There will always be "Teiku" questions, and that's when bitachon needs to kick in. The eternal truths of the Torah give us enough confidence in His hashgacha pratis that gives us the faith to take the plunge and accept things we do not understand. And since in the limited time we have in this world and with our limited understanding of His ways, it is impossible for us to understand 100% of events that happen; we must leave the last 10% to bitachon and accept b'ahava things that are beyond our ability to understand.
I once gave my son directions that were in conflict with both GPS and MapQuest. Gasp!! I told my son to, "Trust me." And since I have given him good directions over a period of ten years, he did. Ultimately, it all boils down to bitachon. And it may be helpful to explain to our children that just like we trust our parents because we have a reservoir of good faith, so too, we need to place our faith in Hashem who provides for our every need.
Unfortunately, dealing with challenging times is part and parcel of our people's history. From the initial sale of Yosef that was so hard to understand at the time it occurred - but eventually resulted in the salvation of the children of Yaakov, and throughout the many generations, we have gone through very difficult times filled with seemingly inexplicable tragedies and what sustained us though all those difficult times was our faith in Hashem.
It is interesting to note that when Hashem informed Moshe that he cannot see His 'face,' chazal tell us that Hashem showed Moshe the knot of the tefillin. I would like to suggest that the image of a kesher is one of two individual straps joining together to form a knot. What happens is that the two straps become hidden from view at times, and actually reverse direction at times. But both straps emerge as a stronger and firmer unit. Perhaps this was the deep understanding that Hashem shared with Moshe - that although humans cannot understand "Why (seemingly) Bad Things Happen to Good People," eventually we become stronger as a result of these events.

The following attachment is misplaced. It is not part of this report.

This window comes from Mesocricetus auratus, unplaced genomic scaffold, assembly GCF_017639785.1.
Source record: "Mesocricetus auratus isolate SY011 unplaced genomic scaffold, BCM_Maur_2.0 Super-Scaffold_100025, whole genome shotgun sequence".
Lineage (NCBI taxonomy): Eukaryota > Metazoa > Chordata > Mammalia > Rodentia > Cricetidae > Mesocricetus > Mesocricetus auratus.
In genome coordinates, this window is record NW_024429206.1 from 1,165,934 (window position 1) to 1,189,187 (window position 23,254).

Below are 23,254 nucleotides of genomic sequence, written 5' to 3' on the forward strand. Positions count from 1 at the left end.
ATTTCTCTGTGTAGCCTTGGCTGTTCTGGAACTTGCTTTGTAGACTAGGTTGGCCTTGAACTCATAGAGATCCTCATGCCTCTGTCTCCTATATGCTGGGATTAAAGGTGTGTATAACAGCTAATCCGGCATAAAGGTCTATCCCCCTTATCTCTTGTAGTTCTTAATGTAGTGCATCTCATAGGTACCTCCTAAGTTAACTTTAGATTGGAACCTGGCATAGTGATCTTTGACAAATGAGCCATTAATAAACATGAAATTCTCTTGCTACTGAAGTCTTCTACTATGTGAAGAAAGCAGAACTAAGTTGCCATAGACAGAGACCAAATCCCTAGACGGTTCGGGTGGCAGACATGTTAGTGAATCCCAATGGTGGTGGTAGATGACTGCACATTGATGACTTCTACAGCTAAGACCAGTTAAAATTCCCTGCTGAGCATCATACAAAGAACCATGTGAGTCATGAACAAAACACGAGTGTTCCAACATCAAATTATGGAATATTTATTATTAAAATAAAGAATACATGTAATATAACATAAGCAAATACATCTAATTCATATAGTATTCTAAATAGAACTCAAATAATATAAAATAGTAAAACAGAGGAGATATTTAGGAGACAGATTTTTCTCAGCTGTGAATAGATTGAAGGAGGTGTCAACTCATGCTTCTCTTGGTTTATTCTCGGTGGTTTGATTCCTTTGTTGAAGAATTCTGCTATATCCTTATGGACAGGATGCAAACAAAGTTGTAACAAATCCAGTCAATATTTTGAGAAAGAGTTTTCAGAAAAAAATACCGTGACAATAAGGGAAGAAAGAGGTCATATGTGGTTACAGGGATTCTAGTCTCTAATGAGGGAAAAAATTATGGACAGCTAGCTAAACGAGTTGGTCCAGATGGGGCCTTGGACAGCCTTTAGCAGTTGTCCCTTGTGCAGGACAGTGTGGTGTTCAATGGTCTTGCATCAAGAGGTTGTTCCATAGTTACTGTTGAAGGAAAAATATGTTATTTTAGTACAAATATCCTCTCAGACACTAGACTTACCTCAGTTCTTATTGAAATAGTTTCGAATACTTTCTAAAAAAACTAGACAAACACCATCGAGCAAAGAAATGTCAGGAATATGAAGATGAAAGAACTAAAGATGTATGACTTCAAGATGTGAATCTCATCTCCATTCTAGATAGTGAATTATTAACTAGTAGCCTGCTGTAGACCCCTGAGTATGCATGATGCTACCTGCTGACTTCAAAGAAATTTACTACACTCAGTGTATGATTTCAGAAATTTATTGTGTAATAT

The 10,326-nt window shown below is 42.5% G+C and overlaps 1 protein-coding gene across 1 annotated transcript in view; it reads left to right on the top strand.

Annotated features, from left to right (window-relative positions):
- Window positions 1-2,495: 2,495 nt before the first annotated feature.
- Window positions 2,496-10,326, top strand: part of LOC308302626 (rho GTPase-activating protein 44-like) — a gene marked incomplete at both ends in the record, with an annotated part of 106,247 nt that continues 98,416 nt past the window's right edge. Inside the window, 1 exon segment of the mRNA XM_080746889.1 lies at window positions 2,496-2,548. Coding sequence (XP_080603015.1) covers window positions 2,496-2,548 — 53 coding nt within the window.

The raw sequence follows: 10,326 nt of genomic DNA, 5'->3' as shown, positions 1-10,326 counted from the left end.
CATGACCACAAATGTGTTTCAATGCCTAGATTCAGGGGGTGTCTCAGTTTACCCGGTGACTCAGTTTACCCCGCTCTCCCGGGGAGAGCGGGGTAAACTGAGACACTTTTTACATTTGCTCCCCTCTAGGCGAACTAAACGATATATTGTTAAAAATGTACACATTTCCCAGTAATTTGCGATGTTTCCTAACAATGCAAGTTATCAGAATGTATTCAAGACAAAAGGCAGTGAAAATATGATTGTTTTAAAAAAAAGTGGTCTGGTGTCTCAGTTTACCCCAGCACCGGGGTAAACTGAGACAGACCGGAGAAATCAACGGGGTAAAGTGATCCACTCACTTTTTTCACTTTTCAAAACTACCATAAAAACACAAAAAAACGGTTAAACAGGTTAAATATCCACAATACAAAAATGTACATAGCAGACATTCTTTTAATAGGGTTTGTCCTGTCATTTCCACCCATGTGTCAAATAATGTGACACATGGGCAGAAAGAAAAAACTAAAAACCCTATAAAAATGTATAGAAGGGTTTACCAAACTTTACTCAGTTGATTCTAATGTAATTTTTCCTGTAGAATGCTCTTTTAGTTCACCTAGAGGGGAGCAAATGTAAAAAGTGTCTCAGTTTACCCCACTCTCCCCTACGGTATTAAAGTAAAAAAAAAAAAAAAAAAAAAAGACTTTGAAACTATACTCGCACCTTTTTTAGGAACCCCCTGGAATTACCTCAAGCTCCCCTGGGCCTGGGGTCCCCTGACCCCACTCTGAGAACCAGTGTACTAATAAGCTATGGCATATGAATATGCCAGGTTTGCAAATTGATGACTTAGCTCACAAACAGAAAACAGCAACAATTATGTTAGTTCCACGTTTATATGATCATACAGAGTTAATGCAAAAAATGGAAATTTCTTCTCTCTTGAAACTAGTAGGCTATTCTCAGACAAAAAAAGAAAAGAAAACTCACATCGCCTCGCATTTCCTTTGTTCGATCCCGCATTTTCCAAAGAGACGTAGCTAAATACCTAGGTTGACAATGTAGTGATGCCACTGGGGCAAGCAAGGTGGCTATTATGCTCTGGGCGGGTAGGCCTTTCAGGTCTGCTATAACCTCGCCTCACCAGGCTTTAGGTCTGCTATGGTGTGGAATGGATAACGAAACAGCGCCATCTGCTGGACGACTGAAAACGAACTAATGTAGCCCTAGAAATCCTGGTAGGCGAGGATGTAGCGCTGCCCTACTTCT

The Grieving Process
Some thoughts on the grieving process:
A. Grieving does not get better is any predictable pattern, but rather follows a random series of ups and downs depending on a host of factors
B. Not only does grieving go through ups and downs, but there are also distinct phases of grief codified by Dr. Elisabeth Kubler-Ross. Once you know what to look for, you can almost watch people transition between these phases. They are:
C. People grieve differently. I often use a sports analogy ask kids to reflect on how differently their teammates respond to hitting a home run, or winning/losing a game. Some take it in stride and show little emotion while others go way over the top. Just like there are different ways to celebrate, so too, are there different ways to mourn -- and they should feel free to just be themselves and allow their friends the space to do the same.
D. Carrying the sports analogy further, explain that joining a team means that you practice together and support each other over the entire season. You also celebrate victories and get upset over losses as a group. So too, families and communities celebrate and mourn together and support each other.
E. Finally, perhaps the most important point to understand is that one who is communicating with a grieving child (or adult for that matter) never really knows which of the countless facets of this tragedy is troubling him/her. And the only way to find out is by talking less and listening more.